Last week, while browsing Twitter, I scrolled past a short note and photos from Fraser (MM0EFI) describing his recent activation of Ben Newes in NE Scotland. I’m not sure if it was the snow, the KX2, or his vintage Land Rover (or all of these) but I wanted to know more about this activation.
Fraser kindly agreed to share the following field report for us here on QRPer.com:
Ben Newe SOTA Mini-adventure
I’ve lived on the eastern edge of the Cairngorms National Park in north east Scotland for around six years. I’ve always climbed the hills, winter and summer, enjoyed rock & ice but now just love being outdoors. I’ve held an amateur radio licence for 18 years but have to admit that until I discovered Summits on the Air (SOTA), my licence was under utilised!
SOTA has allowed me to discover local hills that I had previously driven by on countless occasions on my way to bigger adventures, or so I thought, because it’s possible to have amazing adventure on smaller hills just by picking the time of day, season, or even choice of radio gear. Sometimes I’ll just carry VHF gear, which is always a challenge in a rural area! Of course I still love a big day out in the mountains, but todays story concerns a little hill just 7 miles from my home in Royal Deeside.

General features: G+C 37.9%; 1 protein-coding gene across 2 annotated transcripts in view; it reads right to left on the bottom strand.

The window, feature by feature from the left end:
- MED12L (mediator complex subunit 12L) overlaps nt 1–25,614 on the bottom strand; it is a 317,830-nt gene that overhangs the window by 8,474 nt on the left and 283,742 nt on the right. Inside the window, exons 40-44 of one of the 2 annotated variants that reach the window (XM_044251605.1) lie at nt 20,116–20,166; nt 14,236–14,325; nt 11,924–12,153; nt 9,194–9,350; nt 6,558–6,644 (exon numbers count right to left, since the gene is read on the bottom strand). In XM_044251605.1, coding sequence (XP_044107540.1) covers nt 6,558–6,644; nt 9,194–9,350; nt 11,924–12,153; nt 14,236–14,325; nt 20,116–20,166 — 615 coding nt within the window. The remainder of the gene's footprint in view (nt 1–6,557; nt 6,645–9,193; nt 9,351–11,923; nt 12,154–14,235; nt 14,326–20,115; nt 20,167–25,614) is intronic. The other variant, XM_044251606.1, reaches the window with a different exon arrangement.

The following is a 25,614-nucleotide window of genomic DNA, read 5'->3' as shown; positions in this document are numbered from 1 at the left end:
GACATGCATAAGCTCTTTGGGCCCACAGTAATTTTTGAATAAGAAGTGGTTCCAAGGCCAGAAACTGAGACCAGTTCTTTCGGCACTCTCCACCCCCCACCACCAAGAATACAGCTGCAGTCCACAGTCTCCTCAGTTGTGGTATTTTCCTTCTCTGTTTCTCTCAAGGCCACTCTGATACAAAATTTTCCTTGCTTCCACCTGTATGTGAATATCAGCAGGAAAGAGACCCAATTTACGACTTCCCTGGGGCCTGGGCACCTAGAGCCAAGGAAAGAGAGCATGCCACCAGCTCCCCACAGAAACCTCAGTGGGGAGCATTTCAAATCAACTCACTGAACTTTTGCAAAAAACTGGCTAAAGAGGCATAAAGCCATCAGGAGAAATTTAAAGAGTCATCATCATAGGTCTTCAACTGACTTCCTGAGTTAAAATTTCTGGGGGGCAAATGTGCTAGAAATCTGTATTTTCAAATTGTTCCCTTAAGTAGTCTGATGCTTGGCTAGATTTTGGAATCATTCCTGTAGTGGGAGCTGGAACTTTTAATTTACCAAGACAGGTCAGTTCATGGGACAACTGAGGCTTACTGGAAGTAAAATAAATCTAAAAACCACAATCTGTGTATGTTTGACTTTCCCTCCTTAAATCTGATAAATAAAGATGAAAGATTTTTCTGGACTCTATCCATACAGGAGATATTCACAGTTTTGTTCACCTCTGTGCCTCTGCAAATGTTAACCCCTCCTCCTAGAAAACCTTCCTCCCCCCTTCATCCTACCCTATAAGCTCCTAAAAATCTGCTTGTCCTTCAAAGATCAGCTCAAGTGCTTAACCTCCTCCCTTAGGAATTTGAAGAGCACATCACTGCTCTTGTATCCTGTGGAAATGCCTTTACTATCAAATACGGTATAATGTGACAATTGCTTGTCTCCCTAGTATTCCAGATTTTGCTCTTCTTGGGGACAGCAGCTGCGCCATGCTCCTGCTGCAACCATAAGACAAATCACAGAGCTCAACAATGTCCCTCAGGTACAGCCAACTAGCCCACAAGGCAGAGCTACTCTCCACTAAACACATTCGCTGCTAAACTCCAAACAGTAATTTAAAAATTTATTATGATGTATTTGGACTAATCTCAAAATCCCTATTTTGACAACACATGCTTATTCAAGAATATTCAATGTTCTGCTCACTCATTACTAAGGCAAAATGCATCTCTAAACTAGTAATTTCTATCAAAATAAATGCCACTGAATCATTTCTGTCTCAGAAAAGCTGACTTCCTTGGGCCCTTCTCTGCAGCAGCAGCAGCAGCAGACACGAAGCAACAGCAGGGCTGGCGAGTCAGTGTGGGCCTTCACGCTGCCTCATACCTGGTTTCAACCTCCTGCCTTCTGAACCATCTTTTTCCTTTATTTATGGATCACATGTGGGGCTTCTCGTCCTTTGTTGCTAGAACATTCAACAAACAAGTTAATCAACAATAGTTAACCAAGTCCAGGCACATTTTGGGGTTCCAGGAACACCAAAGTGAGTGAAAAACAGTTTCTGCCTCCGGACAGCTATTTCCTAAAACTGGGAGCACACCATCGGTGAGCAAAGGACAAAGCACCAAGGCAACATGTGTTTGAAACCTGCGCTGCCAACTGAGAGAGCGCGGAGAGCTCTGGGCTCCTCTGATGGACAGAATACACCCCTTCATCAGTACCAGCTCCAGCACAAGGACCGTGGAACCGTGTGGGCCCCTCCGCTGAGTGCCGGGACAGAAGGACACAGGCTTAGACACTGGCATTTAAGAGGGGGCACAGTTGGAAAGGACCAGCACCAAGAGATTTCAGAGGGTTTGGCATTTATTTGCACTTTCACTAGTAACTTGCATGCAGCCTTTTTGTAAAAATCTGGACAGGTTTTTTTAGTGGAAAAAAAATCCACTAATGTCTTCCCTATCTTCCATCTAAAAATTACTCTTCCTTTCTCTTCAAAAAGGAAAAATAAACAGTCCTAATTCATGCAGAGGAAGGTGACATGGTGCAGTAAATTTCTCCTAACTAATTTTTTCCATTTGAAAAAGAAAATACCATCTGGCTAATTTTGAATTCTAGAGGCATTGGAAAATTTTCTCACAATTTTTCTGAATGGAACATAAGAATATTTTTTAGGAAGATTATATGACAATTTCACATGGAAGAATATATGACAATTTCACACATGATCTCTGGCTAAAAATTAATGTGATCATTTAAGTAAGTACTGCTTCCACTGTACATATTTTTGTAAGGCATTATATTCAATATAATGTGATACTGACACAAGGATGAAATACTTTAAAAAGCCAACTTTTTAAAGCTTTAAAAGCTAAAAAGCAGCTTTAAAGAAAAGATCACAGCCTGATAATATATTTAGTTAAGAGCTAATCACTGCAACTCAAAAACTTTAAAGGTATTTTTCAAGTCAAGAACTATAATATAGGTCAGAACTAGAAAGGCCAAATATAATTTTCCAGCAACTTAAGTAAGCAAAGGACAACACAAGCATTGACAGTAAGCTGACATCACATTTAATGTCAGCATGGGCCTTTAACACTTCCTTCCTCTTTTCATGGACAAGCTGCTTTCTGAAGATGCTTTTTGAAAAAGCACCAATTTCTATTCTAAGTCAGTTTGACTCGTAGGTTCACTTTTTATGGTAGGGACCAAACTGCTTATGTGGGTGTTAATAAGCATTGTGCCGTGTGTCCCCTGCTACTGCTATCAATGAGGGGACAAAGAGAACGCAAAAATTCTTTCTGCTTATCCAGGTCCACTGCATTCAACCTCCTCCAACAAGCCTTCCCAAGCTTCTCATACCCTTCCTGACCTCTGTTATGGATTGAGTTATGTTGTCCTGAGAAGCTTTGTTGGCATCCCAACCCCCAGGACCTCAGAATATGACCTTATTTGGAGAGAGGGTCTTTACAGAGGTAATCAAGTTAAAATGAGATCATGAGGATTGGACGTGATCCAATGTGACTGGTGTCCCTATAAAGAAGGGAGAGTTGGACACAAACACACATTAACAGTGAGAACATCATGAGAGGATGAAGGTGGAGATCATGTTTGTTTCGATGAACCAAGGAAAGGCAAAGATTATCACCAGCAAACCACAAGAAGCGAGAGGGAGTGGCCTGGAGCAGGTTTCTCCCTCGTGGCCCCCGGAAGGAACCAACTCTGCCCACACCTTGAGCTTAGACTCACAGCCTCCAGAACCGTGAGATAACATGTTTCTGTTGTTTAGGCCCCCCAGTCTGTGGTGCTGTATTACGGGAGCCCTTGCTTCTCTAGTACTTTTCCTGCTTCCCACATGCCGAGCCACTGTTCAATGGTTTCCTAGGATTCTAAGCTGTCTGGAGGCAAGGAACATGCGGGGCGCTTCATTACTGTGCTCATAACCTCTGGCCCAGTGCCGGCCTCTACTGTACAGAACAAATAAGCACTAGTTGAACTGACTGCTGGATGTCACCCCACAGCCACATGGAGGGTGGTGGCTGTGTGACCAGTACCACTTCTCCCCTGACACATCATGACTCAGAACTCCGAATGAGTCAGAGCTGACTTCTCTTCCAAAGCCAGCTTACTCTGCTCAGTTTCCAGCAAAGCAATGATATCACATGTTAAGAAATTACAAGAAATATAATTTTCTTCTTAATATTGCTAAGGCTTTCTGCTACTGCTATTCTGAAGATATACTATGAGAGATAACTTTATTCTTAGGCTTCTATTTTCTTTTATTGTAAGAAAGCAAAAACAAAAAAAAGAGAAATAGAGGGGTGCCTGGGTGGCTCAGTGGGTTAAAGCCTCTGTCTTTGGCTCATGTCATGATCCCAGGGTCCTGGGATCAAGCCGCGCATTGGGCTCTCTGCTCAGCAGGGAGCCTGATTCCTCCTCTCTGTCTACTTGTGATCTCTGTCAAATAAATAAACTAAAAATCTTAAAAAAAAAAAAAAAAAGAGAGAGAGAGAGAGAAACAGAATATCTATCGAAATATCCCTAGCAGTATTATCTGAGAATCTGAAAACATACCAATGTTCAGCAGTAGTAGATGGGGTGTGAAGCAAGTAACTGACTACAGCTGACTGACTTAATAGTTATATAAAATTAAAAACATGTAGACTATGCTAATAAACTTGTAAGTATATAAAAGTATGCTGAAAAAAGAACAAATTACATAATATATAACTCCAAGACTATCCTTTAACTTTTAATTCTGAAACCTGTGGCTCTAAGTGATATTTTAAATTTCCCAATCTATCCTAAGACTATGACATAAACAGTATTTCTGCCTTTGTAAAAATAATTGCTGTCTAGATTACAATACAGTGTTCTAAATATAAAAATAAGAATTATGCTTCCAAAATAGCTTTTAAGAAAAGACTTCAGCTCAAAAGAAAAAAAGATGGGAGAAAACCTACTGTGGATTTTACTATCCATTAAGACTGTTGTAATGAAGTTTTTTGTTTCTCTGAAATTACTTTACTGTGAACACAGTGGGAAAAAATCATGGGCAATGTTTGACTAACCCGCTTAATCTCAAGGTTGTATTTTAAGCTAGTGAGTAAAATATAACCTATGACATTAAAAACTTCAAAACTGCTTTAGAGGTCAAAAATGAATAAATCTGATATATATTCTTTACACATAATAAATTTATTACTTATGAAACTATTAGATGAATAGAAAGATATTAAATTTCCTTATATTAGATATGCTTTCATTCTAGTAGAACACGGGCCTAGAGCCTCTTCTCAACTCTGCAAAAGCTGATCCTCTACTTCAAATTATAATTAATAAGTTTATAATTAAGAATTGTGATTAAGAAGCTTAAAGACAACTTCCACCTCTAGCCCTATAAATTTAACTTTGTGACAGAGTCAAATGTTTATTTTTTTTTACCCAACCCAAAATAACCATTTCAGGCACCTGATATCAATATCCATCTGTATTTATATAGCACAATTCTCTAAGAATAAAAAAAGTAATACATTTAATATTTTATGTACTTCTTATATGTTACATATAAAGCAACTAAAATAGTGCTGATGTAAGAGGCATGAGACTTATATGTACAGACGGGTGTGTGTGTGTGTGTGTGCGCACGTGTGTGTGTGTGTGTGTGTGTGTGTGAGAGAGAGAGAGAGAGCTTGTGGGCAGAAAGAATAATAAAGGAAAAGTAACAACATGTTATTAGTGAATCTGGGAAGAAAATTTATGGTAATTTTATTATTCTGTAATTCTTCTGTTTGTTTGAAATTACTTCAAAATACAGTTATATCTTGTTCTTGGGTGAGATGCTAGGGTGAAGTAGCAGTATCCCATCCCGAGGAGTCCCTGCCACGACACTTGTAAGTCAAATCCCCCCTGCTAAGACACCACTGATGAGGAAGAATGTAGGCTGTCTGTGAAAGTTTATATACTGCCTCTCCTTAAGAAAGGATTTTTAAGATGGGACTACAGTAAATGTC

It’s called Ben Newe and its’ SOTA reference is GM/ES-053. It stands 565m or 1853’ above Strathdon in Aberdeenshire. I’d planned on climbing it after work. Generally I work a really early shift one day a week and the motivation for getting out of bed at 0340 is knowing that I’ll generally be on a summit around 12 hours later.
I left for work at 0400 (British Summer Time, UTC+1) and that’s when the snow started falling. It actually didn’t stop until 1900 that evening. We’d had an unusual winter, with little snow. Here we were in April and it had snowed for over 12 hours! I really wanted to get out for a SOTA activation and the snow was only going to enhance my adventure. I spent some time (probably too much time) thinking of suitable peaks to climb whilst at work that day. Ben Newe fitted the bill perfectly.
At 1400 I was back home and by 1430 I’d set off. I decided to take my old 1969 Series II Land Rover for a run. Cold, noisy, thirsty but will get me anywhere.